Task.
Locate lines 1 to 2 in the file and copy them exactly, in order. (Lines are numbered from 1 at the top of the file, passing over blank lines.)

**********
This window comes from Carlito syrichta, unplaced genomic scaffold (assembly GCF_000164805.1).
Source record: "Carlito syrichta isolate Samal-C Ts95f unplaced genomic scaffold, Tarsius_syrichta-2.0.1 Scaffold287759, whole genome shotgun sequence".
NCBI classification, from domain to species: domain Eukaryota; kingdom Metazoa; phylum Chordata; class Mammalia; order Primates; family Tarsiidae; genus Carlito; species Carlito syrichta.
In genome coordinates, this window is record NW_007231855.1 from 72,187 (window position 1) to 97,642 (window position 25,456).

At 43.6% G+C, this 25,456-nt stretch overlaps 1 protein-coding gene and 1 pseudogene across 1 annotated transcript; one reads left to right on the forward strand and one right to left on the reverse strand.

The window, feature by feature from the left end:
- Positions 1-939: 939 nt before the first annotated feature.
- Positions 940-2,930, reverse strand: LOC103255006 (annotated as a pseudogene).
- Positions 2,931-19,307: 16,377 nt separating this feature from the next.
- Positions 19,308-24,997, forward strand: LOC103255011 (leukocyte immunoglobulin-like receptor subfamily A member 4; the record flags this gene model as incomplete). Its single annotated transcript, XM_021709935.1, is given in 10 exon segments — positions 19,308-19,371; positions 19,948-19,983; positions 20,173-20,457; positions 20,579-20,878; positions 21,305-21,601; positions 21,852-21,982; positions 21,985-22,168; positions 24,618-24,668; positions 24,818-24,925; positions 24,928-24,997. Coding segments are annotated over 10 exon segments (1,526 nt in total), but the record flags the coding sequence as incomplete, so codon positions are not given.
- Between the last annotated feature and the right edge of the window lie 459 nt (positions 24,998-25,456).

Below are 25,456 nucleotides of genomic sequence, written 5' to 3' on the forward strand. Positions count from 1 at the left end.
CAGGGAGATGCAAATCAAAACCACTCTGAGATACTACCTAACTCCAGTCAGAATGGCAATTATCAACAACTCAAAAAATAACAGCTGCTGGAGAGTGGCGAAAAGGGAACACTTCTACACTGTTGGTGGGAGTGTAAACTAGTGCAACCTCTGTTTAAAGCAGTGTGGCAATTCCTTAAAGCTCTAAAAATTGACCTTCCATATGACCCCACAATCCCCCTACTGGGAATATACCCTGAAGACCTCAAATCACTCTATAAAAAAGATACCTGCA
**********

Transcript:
This window comes from Carlito syrichta, unplaced genomic scaffold (assembly GCF_000164805.1).
Source record: "Carlito syrichta isolate Samal-C Ts95f unplaced genomic scaffold, Tarsius_syrichta-2.0.1 Scaffold287759, whole genome shotgun sequence".